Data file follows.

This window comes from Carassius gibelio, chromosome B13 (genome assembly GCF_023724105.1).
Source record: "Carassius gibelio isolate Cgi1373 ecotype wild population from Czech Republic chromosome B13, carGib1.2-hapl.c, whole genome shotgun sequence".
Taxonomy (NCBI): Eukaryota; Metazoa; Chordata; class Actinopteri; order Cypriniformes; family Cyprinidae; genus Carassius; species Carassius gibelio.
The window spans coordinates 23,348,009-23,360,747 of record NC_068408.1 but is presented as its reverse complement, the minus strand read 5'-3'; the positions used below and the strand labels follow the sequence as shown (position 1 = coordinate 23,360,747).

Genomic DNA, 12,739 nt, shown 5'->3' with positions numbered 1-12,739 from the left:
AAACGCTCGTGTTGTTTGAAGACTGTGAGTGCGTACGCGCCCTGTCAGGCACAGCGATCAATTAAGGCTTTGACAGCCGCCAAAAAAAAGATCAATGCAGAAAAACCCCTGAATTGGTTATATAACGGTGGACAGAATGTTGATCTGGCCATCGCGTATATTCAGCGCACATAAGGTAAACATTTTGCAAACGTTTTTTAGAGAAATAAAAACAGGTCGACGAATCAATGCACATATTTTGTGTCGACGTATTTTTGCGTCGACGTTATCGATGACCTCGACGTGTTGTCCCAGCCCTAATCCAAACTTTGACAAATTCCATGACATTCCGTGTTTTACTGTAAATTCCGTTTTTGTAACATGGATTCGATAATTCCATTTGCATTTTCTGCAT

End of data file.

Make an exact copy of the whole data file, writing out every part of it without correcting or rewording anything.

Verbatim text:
This window comes from Carassius gibelio, chromosome B13 (genome assembly GCF_023724105.1).
Source record: "Carassius gibelio isolate Cgi1373 ecotype wild population from Czech Republic chromosome B13, carGib1.2-hapl.c, whole genome shotgun sequence".
Taxonomy (NCBI): Eukaryota; Metazoa; Chordata; class Actinopteri; order Cypriniformes; family Cyprinidae; genus Carassius; species Carassius gibelio.
The window spans coordinates 23,348,009-23,360,747 of record NC_068408.1 but is presented as its reverse complement, the minus strand read 5'-3'; the positions used below and the strand labels follow the sequence as shown (position 1 = coordinate 23,360,747).

Genomic DNA, 12,739 nt, shown 5'->3' with positions numbered 1-12,739 from the left:
AAACGCTCGTGTTGTTTGAAGACTGTGAGTGCGTACGCGCCCTGTCAGGCACAGCGATCAATTAAGGCTTTGACAGCCGCCAAAAAAAAGATCAATGCAGAAAAACCCCTGAATTGGTTATATAACGGTGGACAGAATGTTGATCTGGCCATCGCGTATATTCAGCGCACATAAGGTAAACATTTTGCAAACGTTTTTTAGAGAAATAAAAACAGGTCGACGAATCAATGCACATATTTTGTGTCGACGTATTTTTGCGTCGACGTTATCGATGACCTCGACGTGTTGTCCCAGCCCTAATCCAAACTTTGACAAATTCCATGACATTCCGTGTTTTACTGTAAATTCCGTTTTTGTAACATGGATTCGATAATTCCATTTGCATTTTCTGCAT